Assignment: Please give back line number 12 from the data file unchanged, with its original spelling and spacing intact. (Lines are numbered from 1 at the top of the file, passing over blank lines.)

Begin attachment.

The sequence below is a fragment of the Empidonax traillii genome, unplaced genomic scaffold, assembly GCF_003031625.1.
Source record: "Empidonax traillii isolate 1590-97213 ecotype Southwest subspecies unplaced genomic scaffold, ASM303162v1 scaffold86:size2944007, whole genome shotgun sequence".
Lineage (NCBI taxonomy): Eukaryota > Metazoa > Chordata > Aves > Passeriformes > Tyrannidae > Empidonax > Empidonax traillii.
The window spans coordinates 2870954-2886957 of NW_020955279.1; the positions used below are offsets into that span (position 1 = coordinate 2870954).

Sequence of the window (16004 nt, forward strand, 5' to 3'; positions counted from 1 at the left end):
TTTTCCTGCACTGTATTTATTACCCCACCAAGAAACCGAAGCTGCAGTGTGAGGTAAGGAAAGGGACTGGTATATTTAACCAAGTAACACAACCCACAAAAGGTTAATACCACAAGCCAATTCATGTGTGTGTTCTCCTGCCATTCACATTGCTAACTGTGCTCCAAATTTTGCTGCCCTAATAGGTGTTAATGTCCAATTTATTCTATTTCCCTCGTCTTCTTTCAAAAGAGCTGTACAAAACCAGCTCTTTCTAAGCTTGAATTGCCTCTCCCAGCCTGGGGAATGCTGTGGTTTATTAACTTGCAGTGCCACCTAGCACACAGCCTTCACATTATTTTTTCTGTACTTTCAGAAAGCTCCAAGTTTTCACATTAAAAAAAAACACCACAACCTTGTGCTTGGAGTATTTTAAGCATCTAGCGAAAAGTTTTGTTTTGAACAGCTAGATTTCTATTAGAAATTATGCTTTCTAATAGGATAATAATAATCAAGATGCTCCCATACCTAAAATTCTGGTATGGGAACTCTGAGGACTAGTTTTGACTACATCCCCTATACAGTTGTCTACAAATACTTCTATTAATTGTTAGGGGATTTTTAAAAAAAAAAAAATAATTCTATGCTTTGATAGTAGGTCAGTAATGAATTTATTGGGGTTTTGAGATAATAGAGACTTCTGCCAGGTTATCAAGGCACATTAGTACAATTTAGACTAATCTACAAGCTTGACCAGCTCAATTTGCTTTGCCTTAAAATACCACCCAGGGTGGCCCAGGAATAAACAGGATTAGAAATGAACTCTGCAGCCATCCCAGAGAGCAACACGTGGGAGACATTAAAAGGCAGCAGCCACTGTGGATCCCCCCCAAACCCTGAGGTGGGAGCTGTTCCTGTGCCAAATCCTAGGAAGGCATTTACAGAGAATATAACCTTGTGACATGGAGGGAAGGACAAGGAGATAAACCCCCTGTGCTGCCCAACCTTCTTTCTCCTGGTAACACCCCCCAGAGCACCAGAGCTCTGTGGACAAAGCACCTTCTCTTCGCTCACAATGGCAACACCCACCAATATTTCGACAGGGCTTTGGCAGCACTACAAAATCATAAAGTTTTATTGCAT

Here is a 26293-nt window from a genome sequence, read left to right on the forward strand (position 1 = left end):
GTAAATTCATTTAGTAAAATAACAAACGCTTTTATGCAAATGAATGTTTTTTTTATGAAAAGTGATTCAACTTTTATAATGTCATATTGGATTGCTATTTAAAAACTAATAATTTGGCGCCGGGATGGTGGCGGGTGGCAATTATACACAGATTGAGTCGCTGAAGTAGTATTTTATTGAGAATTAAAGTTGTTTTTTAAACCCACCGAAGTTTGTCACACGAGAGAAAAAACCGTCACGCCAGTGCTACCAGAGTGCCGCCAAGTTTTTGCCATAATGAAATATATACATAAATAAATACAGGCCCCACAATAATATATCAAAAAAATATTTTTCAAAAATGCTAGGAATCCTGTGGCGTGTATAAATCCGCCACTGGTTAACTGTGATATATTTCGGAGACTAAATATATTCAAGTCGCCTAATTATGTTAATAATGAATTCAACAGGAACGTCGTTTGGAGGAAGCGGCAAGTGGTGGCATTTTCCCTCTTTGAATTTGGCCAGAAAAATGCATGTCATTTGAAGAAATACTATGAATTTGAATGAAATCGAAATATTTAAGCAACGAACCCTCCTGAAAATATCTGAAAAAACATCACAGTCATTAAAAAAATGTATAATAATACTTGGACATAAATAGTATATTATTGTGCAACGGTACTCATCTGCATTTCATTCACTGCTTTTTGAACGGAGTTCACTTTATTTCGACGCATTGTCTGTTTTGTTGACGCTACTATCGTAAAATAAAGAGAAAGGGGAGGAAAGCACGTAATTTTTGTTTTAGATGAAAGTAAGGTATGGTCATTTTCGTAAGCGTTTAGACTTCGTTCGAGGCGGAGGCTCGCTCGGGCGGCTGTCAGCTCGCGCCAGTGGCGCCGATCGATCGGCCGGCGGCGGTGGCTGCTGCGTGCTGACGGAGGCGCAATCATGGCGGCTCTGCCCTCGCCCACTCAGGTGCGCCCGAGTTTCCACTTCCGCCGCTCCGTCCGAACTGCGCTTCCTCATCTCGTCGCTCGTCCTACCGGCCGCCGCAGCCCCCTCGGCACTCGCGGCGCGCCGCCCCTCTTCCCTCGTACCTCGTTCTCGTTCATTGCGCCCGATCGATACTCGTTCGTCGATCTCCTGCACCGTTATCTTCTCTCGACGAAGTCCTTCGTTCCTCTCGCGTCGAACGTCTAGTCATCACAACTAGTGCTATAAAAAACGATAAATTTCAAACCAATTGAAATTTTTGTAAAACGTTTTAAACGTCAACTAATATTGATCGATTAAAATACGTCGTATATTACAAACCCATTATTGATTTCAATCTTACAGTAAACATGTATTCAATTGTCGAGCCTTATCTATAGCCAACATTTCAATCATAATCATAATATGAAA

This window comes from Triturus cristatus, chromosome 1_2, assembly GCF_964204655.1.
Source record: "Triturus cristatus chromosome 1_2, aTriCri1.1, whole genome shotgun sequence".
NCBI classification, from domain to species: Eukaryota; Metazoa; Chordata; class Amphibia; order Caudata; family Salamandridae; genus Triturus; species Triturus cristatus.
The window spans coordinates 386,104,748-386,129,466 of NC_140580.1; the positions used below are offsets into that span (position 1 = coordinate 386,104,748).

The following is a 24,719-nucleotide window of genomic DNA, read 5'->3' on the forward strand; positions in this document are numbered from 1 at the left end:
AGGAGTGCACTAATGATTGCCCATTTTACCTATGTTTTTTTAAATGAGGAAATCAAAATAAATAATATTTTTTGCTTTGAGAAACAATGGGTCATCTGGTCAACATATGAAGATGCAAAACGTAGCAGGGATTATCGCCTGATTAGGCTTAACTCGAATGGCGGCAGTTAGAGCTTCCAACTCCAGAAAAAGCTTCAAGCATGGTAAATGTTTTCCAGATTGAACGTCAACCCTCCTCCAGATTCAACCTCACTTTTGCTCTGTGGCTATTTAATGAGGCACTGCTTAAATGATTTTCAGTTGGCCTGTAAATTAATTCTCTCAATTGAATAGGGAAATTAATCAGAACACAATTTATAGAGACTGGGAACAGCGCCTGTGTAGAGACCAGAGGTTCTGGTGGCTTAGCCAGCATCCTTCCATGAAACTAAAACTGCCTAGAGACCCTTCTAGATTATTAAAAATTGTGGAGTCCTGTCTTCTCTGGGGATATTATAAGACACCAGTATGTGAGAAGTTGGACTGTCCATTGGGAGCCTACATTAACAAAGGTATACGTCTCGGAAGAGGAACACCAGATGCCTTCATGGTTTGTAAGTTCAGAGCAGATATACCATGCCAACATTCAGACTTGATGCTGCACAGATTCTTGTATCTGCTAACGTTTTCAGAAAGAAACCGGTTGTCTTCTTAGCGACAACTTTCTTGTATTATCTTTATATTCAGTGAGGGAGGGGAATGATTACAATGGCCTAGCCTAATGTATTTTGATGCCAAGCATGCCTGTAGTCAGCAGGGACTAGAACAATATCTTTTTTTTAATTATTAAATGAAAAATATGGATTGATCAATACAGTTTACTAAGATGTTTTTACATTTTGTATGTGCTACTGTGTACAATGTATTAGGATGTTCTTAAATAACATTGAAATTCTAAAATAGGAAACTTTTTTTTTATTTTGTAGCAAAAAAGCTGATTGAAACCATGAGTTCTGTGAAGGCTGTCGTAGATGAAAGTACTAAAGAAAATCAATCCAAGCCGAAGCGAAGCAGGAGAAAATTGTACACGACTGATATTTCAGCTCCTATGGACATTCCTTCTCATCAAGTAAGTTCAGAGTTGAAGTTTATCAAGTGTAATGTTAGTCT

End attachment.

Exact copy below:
The window spans coordinates 386,104,748-386,129,466 of NC_140580.1; the positions used below are offsets into that span (position 1 = coordinate 386,104,748).